Finding the kernel and image of a linear transformation.

$$L : \Bbb{R}^3 \to \Bbb{R}^2 : \begin{pmatrix} \alpha \\ \beta \\ \gamma\end{pmatrix} \mapsto\begin{pmatrix}\alpha + 2\beta + 3\gamma \\ 4\alpha + 5\beta + 6\gamma\end{pmatrix}$$

Show that this map is a linear transformation of $$\mathbb{R}$$ vector spaces. Then determine the core (kernel) and the image of $$L$$.

I have determined that the image is a linear transformation, but I'm stuck at the second part of the question. My question is then how do I determine the kernel and image? Perhaps you could give a more general approach since this is not the only task I have problems with.

• You compute the kernel of a linear map with matrix $A$ by solving $Ax=0$ via Gauss Elimination. If you find the conditions for $Ax=y$ to have a solution, again by Gauss Elimination, you'll get a set of linear equations on the coords of $y$: solve them via Gauss Elimination and you'll have the image. Commented Jul 14, 2020 at 15:29
• Take the canonical vectors $\{e_1,e_2,e_3\}$ which are a basis for $\mathbb{R^3}$ and find $L(e_1),L(e_2),L(e_3)$. Now you can consider the matrix $A=(L(e_1)|L(e_2)|L(e_3))$ and reduce it with Gauss: the columns which correspond to the non-zero pivot are a basis for $Im(L)$. Then, if you want to find the dimension of the kernel you can easily calculate it using $\bf{Grassman}$ formula and a basis of the Kernel can be found computing $Ax=0$, where $A$ is the representative matrix of your linear application. I tried to be general as you asked. Commented Jul 14, 2020 at 17:17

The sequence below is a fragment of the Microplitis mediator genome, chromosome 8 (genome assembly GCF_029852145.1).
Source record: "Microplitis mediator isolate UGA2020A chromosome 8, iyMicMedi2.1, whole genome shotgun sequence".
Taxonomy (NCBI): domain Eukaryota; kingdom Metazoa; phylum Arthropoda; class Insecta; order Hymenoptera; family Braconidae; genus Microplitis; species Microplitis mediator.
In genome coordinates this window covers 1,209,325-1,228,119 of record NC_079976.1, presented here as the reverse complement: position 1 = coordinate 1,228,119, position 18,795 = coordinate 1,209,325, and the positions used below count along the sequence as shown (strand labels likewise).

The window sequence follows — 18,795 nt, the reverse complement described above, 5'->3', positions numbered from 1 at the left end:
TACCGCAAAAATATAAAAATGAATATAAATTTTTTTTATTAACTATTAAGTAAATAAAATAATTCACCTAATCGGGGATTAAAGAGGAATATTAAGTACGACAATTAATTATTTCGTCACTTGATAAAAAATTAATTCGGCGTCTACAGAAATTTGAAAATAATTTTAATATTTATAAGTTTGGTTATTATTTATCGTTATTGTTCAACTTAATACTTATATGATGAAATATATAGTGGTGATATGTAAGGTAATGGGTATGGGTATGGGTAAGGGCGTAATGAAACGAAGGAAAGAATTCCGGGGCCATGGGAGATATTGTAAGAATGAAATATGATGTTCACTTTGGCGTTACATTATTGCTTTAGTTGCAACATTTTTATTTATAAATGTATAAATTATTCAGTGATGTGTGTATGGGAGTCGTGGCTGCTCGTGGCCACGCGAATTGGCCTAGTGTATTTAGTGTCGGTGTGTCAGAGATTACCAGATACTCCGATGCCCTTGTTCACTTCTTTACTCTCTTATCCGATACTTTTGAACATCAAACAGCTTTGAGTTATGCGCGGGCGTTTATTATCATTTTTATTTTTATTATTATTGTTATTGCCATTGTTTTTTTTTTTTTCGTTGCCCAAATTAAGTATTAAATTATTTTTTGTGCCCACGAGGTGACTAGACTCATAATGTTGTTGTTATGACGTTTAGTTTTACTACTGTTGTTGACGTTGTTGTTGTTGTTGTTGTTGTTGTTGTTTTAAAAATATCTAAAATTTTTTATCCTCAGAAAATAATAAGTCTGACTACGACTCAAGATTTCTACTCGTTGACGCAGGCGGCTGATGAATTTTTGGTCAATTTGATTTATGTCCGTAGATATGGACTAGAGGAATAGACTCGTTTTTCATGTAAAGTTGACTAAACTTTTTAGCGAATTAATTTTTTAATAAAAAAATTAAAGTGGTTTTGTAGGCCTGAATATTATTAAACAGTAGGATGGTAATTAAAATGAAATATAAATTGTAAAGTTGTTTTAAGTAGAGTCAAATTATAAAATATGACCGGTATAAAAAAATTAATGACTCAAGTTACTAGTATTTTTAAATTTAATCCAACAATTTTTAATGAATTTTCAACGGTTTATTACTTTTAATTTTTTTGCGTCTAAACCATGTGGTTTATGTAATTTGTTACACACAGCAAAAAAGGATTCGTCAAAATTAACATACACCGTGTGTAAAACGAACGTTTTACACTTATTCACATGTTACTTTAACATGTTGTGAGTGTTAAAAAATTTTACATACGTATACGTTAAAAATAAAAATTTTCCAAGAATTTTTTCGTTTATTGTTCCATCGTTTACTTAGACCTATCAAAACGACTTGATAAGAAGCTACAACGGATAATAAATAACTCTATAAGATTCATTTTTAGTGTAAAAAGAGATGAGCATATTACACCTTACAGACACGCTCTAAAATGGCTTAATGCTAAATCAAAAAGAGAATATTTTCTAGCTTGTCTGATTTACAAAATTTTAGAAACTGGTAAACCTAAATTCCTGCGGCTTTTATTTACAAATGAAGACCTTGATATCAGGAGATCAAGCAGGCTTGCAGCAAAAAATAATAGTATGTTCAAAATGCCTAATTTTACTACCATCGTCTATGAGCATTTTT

The transformation is the same as matrix multiplication by the matrix $$\begin{pmatrix}1&2&3\\4&5&6\end{pmatrix}$$, and is thus linear.
The image is the span of the columns. Or $$\rm{span}\{(1,4)^t,(2,5)^t\}=\Bbb R^2$$.
The $$1$$-dimensional kernel can be found by row reducing the matrix.